There’s a montage in which the SEALs, knowing where they are going and not knowing if they will be coming out, Skype with their loved ones. One talks with his mom, another with his son and father, and Trench with his wife.
Since this movie about the killing of Osama bin Laden has become one of those projects people have opinions about before seeing, let’s get a few facts out there.
“SEAL Team Six: The Raid on Osama bin Laden,” premiering on National Geographic Channel Sunday, Nov. 4, is a fine, taut film. It is not, despite the buzz among some in the blogosphere, a political statement.
It is from producer Harvey Weinstein, a well-known Democrat. But even a Hollywood mogul cannot change the fact that bin Laden was killed on President Barack Obama’s watch.
“We didn’t consult anybody political,” Weinstein tells Zap2it. “We used historians that were apolitical. And we spoke to people from the SEALs, who were not political, not somebody who went on the mission. Just the whole idea was to make it not political. It was vetted by people in the CIA as well — not Democrats.”
Weinstein, known for movies such as “Shakespeare in Love” and “The Artist,” went with a TV release instead of a theatrical one because, he says, “We were going to do 3,000 theaters. National Geographic and Netflix made us an offer we couldn’t refuse. And it was a great offer financially and gave it some immediacy.”
This marks NatGeo’s first foray into feature films.
The timing, two days before the election, is “certainly topical,” Weinstein says. It doesn’t hurt that this also beats, by about six weeks, another movie about the killing of bin Laden.
“This is the best of ‘The Bourne Identity’ meets a supergreat documentary,” the producer says. “And the most important is it’s a superpatriotic movie. That is what it’s about — our tribute to the armed forces, and American forces so we could take out one of the great villains of our lifetime.”
Weinstein talks about the excellent work the intelligence and armed forces did in finding and killing bin Laden. He points to a composite character in the film, Vivian.
“Vivian is the only female working on the team,” says Kathleen Robertson (“Boss”) of her character. “She is a senior counterintelligence analyst. Her identity is very much wrapped up in her job. She has sacrificed everything for what she does for a living and what she believes in.”
The film, which also stars Anson Mount (“Hell on Wheels”),William Fichtner (“Entourage”), Cam Gigandet (“Priest”) and Xzibit (“8 Mile”), does an excellent job of taking an event we think we know very well and giving more insight into the behind-the-scenes machinations. Far trickier is that it successfully spins such a tight tale of suspense; viewers will find themselves anxious despite, of course, knowing the outcome.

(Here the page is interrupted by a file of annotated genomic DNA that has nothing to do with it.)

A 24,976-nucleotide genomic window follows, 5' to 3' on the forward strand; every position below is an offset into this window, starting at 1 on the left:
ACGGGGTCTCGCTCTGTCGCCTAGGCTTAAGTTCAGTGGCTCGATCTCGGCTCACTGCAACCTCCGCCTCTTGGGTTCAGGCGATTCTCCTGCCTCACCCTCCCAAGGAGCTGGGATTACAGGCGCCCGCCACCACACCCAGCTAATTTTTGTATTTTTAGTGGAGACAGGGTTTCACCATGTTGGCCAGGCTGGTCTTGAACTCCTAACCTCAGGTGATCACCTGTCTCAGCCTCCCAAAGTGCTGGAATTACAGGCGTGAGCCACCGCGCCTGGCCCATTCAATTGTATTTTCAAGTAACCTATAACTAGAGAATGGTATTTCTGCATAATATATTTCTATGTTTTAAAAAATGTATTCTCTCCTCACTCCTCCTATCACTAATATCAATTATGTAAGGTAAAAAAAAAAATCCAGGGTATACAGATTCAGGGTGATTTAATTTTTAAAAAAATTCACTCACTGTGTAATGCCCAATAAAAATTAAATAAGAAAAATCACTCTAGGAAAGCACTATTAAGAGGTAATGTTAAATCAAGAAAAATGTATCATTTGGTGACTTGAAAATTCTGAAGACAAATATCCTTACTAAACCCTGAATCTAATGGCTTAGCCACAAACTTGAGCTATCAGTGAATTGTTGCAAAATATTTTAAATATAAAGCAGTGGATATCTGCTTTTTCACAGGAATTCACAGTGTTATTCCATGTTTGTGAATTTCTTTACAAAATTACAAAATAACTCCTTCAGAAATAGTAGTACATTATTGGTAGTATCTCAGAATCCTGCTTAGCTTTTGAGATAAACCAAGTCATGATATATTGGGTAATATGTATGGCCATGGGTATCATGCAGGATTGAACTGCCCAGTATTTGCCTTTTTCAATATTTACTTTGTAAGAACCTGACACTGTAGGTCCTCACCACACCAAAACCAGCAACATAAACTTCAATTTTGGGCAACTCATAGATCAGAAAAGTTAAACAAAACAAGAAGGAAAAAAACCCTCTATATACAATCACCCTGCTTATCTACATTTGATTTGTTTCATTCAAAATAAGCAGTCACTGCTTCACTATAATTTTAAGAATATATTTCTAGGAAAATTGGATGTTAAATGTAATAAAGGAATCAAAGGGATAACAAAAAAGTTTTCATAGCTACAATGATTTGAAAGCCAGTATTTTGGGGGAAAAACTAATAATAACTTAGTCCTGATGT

“It was funny,” Robertson says, “I saw it recently, as well, and when it was over, how was I sweating so much and nervous about the outcome – when I knew the outcome?”
The film focuses on intelligence agents and Navy SEALs. Freddy Rodriguez (“Six Feet Under”) says of his character, Trench, “he is the explosives expert. You see him blowing up a gate and doors. He is technically known as the breacher. His job is to breach doors whether with an explosive or an ax. Trench represents every American soldier that is out there.”
“You see him talking to his wife, and he is a representative of the average, working class, hardworking American out there doing everything he can to protect our country,” Rodriguez says.
It was an emotionally tough movie to make.
“It was opening up wounds that still have not had time to heal and just us revisiting that time and the person,” Rodriguez says.
The movie weaves in news footage from the night bin Laden’s compound in Pakistan was breached. That same night, Obama was joking around with the Washington press corps at the Correspondents’ Dinner. It shows still photos of the moment the helicopter went down inside the compound and of Secretary of State Hillary Clinton covering her mouth, her eyes wide.
“One thing Harvey Weinstein did was get us access to historical footage we didn’t have access to, the news footage, the stock footage,” says director John Stockwell. “At one point I was hoping we would be able to get CIA surveillance footage. Even Harvey wasn’t able to pull that one off.
“There were elements that the Weinsteins actually cut because they could not be absolutely verified,” Stockwell continues.
Before shooting for 24 days in New Mexico and India, Stockwell “read everything I could, every article, every book. Most of the things that have since come out were not out when we were writing the script,” he says.
Ultimately, Stockwell says, he hopes viewers “will be really impressed by all the different forces involved to pull off this operation. People know about the military, and there is some idea of intelligence. And they don’t know as much about the local Pakistanis who put their lives at risk – Dr. Afridi, who ran the vaccination program (he aided Americans by gaining access to bin Laden’s compound). It was a pretty intricate operation, and I hope people take away how easily it could have gone south.”